|Date of birth||10,205 AG|
|Date of death||10,516 AG|
|Parents||Paul Atreides and Chani|
|Siblings||Leto Atreides II|
|First appearance||Dune Messiah|
|Final appearance||Children of Dune|
|Portrayed by||Jessica Brooks (2003 miniseries)|
Ghanima Atreides (//; "spoil of war" in the Fremen language) is a fictional character from the Dune universe created by Frank Herbert. Born at the end of Dune Messiah (1969), Ghanima is a central character in Children of Dune (1976).
Dune Messiah and Children of Dune
She is the daughter of Paul Atreides and his Fremen concubine Chani, and the twin sister to Leto Atreides II. Like her aunt Alia and her brother Leto, Ghanima is pre-born; Chani had consumed so much melange during her pregnancy that Leto and Ghanima had awakened to full, adult consciousness before birth, receiving the genetic memories of both their male and female ancestors.
In the Bene Gesserit ritual known as the spice agony, an acolyte ingests an "illuminating poison" called the Water of Life which, if the initiate survives the ordeal, unlocks these Other Memories. These ego-personalities reside in the background of consciousness, but may be accessed to provide unique knowledge and insight. However, the memories unleashed in this ritual are always of female ancestors; access to the male line is unique to the pre-born, and theoretically to a specially-bred male known as the Kwisatz Haderach.
The equally unique danger is that, because an unborn child has not yet developed a strong personal identity, the in utero exposure to Other Memory makes that individual highly susceptible to becoming possessed by the personality of one of their ancestors. Called an Abomination by the Bene Gesserit, a child born this way is always killed whenever possible. Unlike Alia, Ghanima never succumbs to Abomination; her mind is ultimately guarded from possession by the memories of her mother Chani.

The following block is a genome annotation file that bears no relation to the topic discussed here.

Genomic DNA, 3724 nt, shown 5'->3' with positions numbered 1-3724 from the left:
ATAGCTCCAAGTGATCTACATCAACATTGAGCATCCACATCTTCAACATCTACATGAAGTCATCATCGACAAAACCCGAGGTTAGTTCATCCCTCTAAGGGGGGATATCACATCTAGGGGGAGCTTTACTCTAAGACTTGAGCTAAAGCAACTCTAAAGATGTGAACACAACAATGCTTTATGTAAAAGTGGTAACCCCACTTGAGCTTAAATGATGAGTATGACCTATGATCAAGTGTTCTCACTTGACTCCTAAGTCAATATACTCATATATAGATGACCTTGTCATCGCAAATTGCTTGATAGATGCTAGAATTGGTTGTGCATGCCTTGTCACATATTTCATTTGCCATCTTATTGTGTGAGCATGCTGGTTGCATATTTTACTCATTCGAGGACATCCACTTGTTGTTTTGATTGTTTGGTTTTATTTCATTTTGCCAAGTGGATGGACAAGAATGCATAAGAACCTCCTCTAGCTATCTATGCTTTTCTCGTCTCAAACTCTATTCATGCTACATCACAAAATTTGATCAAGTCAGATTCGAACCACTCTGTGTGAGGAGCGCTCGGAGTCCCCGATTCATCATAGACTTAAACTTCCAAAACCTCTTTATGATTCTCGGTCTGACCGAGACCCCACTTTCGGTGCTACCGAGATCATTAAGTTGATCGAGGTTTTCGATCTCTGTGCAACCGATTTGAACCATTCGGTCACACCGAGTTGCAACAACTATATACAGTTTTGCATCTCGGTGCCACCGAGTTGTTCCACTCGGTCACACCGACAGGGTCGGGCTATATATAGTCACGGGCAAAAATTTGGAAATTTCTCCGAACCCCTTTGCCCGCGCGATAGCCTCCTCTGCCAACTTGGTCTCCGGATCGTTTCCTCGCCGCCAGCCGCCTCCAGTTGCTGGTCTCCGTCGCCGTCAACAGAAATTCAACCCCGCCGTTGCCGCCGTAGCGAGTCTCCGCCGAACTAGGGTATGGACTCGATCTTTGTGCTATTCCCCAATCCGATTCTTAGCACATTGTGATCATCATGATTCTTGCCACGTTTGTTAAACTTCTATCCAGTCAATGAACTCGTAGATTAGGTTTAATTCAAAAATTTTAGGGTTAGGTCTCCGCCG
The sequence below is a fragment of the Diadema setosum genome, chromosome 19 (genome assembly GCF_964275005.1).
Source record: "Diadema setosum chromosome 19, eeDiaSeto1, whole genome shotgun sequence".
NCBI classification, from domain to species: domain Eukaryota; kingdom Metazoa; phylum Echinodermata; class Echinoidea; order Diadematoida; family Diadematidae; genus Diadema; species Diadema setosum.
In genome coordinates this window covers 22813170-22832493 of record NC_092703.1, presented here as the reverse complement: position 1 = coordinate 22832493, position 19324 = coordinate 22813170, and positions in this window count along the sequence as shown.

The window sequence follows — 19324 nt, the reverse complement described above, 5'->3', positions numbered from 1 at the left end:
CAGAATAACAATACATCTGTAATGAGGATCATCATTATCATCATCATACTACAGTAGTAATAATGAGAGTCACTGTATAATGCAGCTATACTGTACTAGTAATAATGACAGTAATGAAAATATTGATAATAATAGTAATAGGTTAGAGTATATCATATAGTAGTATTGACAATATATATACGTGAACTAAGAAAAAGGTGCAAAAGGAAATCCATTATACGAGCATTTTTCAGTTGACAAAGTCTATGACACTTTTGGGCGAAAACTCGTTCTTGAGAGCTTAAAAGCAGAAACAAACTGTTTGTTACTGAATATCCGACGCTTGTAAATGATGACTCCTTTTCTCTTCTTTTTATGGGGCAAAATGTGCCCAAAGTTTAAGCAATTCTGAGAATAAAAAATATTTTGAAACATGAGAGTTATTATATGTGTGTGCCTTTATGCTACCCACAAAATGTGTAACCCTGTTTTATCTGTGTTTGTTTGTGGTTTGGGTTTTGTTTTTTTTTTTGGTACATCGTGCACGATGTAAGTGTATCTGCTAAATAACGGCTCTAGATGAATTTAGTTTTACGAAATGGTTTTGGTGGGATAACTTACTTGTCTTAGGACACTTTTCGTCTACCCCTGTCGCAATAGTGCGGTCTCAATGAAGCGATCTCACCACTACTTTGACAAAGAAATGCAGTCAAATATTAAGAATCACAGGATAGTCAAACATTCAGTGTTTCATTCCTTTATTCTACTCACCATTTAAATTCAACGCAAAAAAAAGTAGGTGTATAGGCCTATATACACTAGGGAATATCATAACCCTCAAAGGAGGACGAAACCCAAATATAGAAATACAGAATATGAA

Ghanima has a very close relationship with Leto; they work together to create the Golden Path, a plan to avoid humanity's almost inevitable future destruction. She supplies her fertile creativity to the details of the plan, and even ensures its success by performing a ritual to make herself believe that Leto is killed by Laza tigers, when in reality Leto is searching the desert for Jacurutu. Her memories are restored when Leto speaks to her the key words, "Secher Nbiw" i.e. "The Golden Path" translated into Chakobsa, an ancient language.
Alia tries to use Ghanima as bait for House Corrino by promising her hand in marriage to the Corrino heir, Farad'n, which Ghanima initially resists. She relents after swearing to kill him on their wedding night.
Upon Leto's ascension to the Lion Throne, he weds Ghanima in a purely symbolic marriage. Ghanima agrees to take Farad'n as her mate, and Leto appoints Farad'n to the post of Royal Scribe. As Leto's joining with the sandworm effectively renders him sterile, Ghanima and Farad'n would thus ensure the continuation of the Atreides line.
The Dune Encyclopedia
The non-canon Dune Encyclopedia invents an extended biography for Ghanima which states that she and Farad'n have ten children, named Trebor, Lliwis, Regor, Tismenus, Boris, Eleanor, Helene, Elaine, Jeunne and Noree.
Origin of the name
In the original novel Dune, a young Alia refers to Paul's servant Harah as "My brother's ghanima." According to Fremen custom, Paul had acquired Harah after defeating her husband Jamis in a ritual battle to the death. The Lady Jessica notes:
In the subtleties of the Fremen tongue, the word meant "something acquired in battle" and with the added overtone that the something no longer was used for its original purpose. An ornament, a spearhead used as a curtain weight.
In Dune Messiah, Harah objects when Paul chooses to name his daughter Ghanima, saying that it is "an ill-omened name." Paul responds, "It saved your life ... What matter that Alia made fun of you with that name? My daughter is Ghanima, a spoil of war."
- "Audio excerpts from a reading of Dune by Frank Herbert". Usul.net. Retrieved October 6, 2010.
- McNelly, Willis E. (June 1, 1984). "ATREIDES, GHANIMA". The Dune Encyclopedia. pp. 51–55. ISBN 0-425-06813-7.